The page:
Ok, let’s get into the story.
The story is, arguably, the most important aspect of the game. The game’s basic systems are robust and satisfying, but their support (in the terraforming, combat and so on) is lacking, failing to provide mechanical depth. Instead, you have a real plot, and a fairly interesting one!
Without diving into spoilers, the plot has a few different threads dealing with artificial intelligence and identity, empathy, authority, secrecy and so on. It’s quite interesting (if a little too blunt, at times)!
Although it has some big design problems, I love how it fits in with the other game aspects and your choices of tools at various points in the game. These amount to little than flavor text, at times, but it’s still a breath of fresh air (pun intended) for a city-building game.
Let’s talk about pacing. The plot was almost a great source of variety and change of pace here and there. For example, you will get a few lines of dialogue when you are halfway through a specific research items. You’ll also get various prompts throughout the game about your own actions or the other characters. These are all great to inject variety into the longer sections of pure resource management, which can get monotonous.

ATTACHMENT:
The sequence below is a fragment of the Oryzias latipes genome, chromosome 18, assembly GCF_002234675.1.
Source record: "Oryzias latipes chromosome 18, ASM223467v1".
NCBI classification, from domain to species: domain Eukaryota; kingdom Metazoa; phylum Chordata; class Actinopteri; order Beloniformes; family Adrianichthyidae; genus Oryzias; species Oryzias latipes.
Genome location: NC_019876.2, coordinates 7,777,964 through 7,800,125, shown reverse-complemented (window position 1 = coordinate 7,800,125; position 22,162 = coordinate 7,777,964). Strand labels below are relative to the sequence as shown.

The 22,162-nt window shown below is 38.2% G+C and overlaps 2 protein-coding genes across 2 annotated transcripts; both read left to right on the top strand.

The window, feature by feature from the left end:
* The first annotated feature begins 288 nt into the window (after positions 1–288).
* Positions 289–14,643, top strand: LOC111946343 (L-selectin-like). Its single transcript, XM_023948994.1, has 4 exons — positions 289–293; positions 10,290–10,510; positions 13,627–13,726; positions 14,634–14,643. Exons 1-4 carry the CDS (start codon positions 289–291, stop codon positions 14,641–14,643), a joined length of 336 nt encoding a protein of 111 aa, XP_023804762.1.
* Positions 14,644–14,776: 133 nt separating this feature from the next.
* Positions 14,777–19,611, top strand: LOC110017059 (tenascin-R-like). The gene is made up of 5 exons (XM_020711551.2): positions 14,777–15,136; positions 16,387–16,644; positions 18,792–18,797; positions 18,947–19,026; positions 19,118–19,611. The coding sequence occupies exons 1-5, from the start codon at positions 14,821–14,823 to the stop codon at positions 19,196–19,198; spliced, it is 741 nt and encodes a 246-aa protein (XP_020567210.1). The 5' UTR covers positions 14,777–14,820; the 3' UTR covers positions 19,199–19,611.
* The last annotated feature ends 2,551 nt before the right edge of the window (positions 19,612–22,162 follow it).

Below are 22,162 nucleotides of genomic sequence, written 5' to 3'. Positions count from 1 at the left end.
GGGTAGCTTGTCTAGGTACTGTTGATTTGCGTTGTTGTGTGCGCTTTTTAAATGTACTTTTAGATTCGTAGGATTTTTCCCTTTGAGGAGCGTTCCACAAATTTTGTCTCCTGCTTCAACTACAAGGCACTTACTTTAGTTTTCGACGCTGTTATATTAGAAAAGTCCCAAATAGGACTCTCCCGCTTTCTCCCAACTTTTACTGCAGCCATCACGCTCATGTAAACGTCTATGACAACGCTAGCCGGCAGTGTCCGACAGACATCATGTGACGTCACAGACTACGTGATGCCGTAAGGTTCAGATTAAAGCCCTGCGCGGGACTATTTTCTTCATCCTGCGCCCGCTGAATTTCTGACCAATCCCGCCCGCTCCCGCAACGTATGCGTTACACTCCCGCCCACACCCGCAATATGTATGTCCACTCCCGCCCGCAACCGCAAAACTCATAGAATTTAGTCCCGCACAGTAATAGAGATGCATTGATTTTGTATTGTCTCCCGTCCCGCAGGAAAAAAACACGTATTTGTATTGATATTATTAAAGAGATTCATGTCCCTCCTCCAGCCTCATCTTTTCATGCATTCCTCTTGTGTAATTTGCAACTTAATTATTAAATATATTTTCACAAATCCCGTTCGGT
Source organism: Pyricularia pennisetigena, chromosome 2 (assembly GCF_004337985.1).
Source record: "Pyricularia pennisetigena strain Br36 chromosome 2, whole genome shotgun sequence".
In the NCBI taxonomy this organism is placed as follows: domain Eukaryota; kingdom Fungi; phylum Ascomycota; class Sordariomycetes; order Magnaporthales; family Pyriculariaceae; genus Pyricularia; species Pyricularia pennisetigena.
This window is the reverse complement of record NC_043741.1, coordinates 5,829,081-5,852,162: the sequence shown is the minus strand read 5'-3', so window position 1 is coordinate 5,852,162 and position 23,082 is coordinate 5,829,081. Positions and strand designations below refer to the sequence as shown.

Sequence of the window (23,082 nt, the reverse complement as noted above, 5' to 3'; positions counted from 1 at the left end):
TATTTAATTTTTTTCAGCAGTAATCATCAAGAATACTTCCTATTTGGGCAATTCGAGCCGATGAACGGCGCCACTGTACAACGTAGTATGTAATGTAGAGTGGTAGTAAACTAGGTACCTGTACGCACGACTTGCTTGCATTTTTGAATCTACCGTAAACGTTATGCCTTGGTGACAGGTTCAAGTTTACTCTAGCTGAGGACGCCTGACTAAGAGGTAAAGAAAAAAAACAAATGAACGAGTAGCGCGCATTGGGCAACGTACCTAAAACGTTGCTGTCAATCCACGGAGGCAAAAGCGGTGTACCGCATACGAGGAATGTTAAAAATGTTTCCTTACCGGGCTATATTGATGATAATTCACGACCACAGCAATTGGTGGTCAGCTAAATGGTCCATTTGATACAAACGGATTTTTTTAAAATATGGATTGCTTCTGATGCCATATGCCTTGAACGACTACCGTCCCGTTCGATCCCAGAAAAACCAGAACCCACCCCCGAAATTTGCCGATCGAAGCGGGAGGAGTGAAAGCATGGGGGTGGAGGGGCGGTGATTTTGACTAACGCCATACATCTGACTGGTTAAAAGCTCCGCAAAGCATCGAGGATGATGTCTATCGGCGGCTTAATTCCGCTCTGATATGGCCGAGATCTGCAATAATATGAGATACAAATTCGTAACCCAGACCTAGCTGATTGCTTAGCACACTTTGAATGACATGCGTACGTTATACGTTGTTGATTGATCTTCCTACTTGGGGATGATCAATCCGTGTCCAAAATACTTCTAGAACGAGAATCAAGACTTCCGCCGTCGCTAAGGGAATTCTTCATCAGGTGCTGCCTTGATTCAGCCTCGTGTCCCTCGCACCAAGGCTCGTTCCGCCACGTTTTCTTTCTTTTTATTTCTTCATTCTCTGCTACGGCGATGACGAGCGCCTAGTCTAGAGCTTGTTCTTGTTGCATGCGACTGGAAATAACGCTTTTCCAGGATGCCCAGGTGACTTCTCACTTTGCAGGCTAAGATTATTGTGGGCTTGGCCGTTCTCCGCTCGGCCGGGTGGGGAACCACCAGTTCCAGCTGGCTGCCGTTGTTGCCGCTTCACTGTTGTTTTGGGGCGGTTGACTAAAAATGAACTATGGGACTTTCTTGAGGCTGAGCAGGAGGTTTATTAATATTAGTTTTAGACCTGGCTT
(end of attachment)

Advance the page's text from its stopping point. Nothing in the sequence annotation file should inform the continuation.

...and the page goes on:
Unfortunately, they end up serving the opposite purpose, later in the game – as the grind gets longer, the story only advances when you’re in the middle of important gameplay changes (like when you’re busy destroying the enemy base once and for all!). This ended up working against itself, to be honest.
A more damning problem, however, is consistency. The plot, in my game, became simply inconsistent. The same character would react to me in completely opposite ways, because of different “origins”. Perhaps I helped a character in point A, but not at point B. Later on, I get a bad reaction at point C and a good reaction at point D. It’s difficult to describe the problem without spoiling the game, but the inconsistency was very clear.
Another sore example had to do with a very dramatic event that happened twice, kind of.
There was an event about a “killswitch”. They decided to deactivate me. This was very climatic, maintaining a good illusion that it was triggered by many of my actions from throughout the game. The whole matter resolved, it was cathartic and nice, cool. Later on, however, the event was triggered in a different situation. It was the very same event, however, about the killswitch being activated, with some of the exact same lines by the exact same people. Yet they were entirely unaware of the repetition, acting as if the killswitch was a revelation, a dramatic moment. Needless to say, it fell completely flat.
This is just to say that despite its interesting themes and competent writing, there are pretty deep design problems and make the whole plot inconsistent and well, wrong.
Thematically, I feel like the whole “identity” of an AI was a bit forced. Soma is a far better treatment of the subject in game form (though it doesn’t hold a candle to Derek Partfit), and Per Aspera kind of missed more interesting directions to take.